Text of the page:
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Vegetable Diseases

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Date:  May 13, 2021
Agent:  Donna Teasley

Hello, this is Donna Teasley, horticulture agent with the North Carolina Cooperative Extension, Burke Center.

Now that gardens are up and growing the hard part starts! You have to keep it all alive and relatively free of weeds long enough to get some food out of it. With this year’s frequent rains and day after day of cloudy, overcast skies diseases are on the rise in vegetable gardens and you have to be on the lookout for them. The earlier the problems are recognized the more successful you are at controlling the problem. I’m already seeing powdery mildew on squash, cucumbers and pumpkins and if this weather trend continues we’re sure to see more.

Powdery mildew can be identified as a gray mold-like layer on the tops of the leaves. Daconil does a pretty good job of controlling powdery mildew on these plants but remember that once we have a heavy rain the plant is no longer protected  and should be sprayed again according to the label directions. This is also true for insecticides.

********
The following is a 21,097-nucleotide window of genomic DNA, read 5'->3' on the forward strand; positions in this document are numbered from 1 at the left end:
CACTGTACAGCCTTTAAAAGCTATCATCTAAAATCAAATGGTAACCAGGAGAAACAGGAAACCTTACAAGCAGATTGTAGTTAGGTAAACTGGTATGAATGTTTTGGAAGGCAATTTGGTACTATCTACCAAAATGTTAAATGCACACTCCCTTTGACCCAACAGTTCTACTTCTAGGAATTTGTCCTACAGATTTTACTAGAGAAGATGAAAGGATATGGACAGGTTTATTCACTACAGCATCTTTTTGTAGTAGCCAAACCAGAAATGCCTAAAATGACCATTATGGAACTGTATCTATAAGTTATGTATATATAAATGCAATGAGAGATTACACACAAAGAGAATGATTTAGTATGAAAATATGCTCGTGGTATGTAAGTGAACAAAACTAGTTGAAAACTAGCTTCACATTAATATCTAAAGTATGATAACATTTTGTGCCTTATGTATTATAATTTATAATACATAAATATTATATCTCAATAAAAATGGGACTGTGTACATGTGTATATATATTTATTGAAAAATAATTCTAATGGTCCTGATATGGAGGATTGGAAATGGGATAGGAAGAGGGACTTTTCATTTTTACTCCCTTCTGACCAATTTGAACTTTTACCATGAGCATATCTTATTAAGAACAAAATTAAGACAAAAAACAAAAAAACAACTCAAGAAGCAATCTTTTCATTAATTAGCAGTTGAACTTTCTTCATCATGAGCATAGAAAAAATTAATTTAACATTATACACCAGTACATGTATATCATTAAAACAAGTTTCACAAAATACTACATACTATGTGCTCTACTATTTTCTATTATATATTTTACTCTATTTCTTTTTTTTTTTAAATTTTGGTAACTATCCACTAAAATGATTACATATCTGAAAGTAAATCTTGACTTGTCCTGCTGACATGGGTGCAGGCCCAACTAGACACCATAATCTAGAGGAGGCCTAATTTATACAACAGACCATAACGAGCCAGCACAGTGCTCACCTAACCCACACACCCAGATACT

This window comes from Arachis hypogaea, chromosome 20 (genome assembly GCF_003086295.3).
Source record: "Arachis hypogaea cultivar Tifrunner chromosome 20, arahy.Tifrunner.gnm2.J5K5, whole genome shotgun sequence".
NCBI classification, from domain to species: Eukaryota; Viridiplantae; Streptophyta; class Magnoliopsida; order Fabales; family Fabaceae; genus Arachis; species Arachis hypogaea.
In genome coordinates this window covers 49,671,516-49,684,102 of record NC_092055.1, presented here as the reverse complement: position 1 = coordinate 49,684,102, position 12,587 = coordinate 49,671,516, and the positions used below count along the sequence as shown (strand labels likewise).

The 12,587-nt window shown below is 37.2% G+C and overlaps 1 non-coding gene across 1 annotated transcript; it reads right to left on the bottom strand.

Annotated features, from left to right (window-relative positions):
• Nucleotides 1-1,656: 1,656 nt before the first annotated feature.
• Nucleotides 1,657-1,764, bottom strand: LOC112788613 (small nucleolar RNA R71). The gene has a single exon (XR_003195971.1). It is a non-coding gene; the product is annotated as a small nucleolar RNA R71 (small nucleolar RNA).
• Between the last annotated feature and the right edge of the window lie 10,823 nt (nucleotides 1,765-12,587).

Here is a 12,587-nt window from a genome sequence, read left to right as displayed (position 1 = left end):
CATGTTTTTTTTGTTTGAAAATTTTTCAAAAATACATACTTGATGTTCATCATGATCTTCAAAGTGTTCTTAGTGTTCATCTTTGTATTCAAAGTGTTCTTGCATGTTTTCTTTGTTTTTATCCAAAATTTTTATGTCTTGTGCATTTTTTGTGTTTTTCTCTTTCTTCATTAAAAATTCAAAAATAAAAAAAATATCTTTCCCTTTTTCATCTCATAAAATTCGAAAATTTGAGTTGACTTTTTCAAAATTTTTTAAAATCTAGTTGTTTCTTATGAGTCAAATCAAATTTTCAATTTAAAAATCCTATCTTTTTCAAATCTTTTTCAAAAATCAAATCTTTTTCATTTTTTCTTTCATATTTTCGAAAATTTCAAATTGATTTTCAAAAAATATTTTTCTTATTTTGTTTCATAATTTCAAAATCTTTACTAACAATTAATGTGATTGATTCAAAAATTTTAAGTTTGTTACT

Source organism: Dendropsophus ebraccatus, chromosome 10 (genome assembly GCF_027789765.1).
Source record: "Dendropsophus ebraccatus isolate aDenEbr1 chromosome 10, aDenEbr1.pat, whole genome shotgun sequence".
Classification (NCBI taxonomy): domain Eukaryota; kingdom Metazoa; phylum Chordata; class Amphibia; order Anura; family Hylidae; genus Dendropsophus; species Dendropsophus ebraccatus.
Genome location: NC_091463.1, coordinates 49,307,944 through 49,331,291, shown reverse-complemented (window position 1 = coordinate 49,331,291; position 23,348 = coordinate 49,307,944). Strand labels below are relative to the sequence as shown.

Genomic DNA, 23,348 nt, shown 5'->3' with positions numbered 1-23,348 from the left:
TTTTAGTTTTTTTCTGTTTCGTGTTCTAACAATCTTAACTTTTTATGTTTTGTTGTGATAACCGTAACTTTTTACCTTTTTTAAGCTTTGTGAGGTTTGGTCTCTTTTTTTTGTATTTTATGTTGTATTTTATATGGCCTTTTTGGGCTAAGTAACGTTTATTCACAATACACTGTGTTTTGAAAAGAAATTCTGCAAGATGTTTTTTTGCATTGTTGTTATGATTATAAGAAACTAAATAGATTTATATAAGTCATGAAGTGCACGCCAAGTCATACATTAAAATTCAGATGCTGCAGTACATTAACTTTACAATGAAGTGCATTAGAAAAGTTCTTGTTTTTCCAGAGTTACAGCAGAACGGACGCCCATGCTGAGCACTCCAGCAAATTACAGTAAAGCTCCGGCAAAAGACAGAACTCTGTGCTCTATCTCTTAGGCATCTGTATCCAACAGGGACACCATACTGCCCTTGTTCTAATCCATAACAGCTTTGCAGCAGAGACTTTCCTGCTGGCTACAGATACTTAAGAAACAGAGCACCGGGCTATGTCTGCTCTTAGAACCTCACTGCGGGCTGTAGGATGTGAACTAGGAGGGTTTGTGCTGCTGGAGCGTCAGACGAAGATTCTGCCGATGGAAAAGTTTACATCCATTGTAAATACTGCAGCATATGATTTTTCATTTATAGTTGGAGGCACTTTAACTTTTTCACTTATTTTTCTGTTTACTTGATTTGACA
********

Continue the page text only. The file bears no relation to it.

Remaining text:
Continue to watch and treat tomatoes with products containing Mancozeb for early blight. It’s out there, believe me. Make a note of varieties tht are worst hit and think about replacing them with more resistant cultivars  next year. It’s important to remember that you can’t cure diseases but you can prevent and control them. This takes planning and close attention to the garden.

This is Donna Teasley with the North Carolina Cooperative Extension, Burke Center. If you would like more information about this program you can call us at 439-4460.